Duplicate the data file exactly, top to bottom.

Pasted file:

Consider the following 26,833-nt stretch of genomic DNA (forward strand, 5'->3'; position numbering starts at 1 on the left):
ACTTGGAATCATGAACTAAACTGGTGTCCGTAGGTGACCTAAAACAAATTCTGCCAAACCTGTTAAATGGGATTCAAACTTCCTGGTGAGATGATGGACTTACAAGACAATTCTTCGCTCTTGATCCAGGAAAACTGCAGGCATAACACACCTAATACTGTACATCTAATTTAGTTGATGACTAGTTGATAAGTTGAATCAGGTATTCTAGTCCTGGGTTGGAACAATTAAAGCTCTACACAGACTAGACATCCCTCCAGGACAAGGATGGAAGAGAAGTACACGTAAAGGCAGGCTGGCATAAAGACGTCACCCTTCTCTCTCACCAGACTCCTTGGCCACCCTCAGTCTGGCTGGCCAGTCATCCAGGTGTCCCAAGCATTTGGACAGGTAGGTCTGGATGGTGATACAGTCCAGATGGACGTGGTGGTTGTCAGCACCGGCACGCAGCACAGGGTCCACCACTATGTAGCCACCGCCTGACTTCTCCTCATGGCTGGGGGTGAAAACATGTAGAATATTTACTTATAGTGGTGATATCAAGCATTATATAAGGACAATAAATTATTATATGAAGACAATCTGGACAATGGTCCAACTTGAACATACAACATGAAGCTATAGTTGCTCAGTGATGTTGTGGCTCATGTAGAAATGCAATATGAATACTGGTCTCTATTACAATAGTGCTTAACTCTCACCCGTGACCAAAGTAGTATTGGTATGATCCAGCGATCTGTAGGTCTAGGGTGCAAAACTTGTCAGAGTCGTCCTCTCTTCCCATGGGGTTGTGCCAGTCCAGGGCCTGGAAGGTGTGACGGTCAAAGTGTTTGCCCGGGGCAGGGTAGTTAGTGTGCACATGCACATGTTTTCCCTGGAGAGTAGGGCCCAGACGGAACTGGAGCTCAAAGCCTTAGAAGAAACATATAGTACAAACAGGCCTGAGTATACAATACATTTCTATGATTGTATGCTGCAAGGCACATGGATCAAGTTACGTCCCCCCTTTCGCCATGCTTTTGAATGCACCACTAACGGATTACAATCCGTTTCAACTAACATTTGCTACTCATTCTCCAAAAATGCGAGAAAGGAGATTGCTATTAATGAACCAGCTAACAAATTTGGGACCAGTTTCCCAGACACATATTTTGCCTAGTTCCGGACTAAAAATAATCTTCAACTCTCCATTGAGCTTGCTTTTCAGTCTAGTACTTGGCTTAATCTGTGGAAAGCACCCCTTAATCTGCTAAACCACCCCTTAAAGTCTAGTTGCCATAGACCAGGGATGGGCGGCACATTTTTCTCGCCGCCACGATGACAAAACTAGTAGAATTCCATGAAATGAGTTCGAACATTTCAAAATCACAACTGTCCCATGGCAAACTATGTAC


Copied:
Consider the following 26,833-nt stretch of genomic DNA (forward strand, 5'->3'; position numbering starts at 1 on the left):
ACTTGGAATCATGAACTAAACTGGTGTCCGTAGGTGACCTAAAACAAATTCTGCCAAACCTGTTAAATGGGATTCAAACTTCCTGGTGAGATGATGGACTTACAAGACAATTCTTCGCTCTTGATCCAGGAAAACTGCAGGCATAACACACCTAATACTGTACATCTAATTTAGTTGATGACTAGTTGATAAGTTGAATCAGGTATTCTAGTCCTGGGTTGGAACAATTAAAGCTCTACACAGACTAGACATCCCTCCAGGACAAGGATGGAAGAGAAGTACACGTAAAGGCAGGCTGGCATAAAGACGTCACCCTTCTCTCTCACCAGACTCCTTGGCCACCCTCAGTCTGGCTGGCCAGTCATCCAGGTGTCCCAAGCATTTGGACAGGTAGGTCTGGATGGTGATACAGTCCAGATGGACGTGGTGGTTGTCAGCACCGGCACGCAGCACAGGGTCCACCACTATGTAGCCACCGCCTGACTTCTCCTCATGGCTGGGGGTGAAAACATGTAGAATATTTACTTATAGTGGTGATATCAAGCATTATATAAGGACAATAAATTATTATATGAAGACAATCTGGACAATGGTCCAACTTGAACATACAACATGAAGCTATAGTTGCTCAGTGATGTTGTGGCTCATGTAGAAATGCAATATGAATACTGGTCTCTATTACAATAGTGCTTAACTCTCACCCGTGACCAAAGTAGTATTGGTATGATCCAGCGATCTGTAGGTCTAGGGTGCAAAACTTGTCAGAGTCGTCCTCTCTTCCCATGGGGTTGTGCCAGTCCAGGGCCTGGAAGGTGTGACGGTCAAAGTGTTTGCCCGGGGCAGGGTAGTTAGTGTGCACATGCACATGTTTTCCCTGGAGAGTAGGGCCCAGACGGAACTGGAGCTCAAAGCCTTAGAAGAAACATATAGTACAAACAGGCCTGAGTATACAATACATTTCTATGATTGTATGCTGCAAGGCACATGGATCAAGTTACGTCCCCCCTTTCGCCATGCTTTTGAATGCACCACTAACGGATTACAATCCGTTTCAACTAACATTTGCTACTCATTCTCCAAAAATGCGAGAAAGGAGATTGCTATTAATGAACCAGCTAACAAATTTGGGACCAGTTTCCCAGACACATATTTTGCCTAGTTCCGGACTAAAAATAATCTTCAACTCTCCATTGAGCTTGCTTTTCAGTCTAGTACTTGGCTTAATCTGTGGAAAGCACCCCTTAATCTGCTAAACCACCCCTTAAAGTCTAGTTGCCATAGACCAGGGATGGGCGGCACATTTTTCTCGCCGCCACGATGACAAAACTAGTAGAATTCCATGAAATGAGTTCGAACATTTCAAAATCACAACTGTCCCATGGCAAACTATGTAC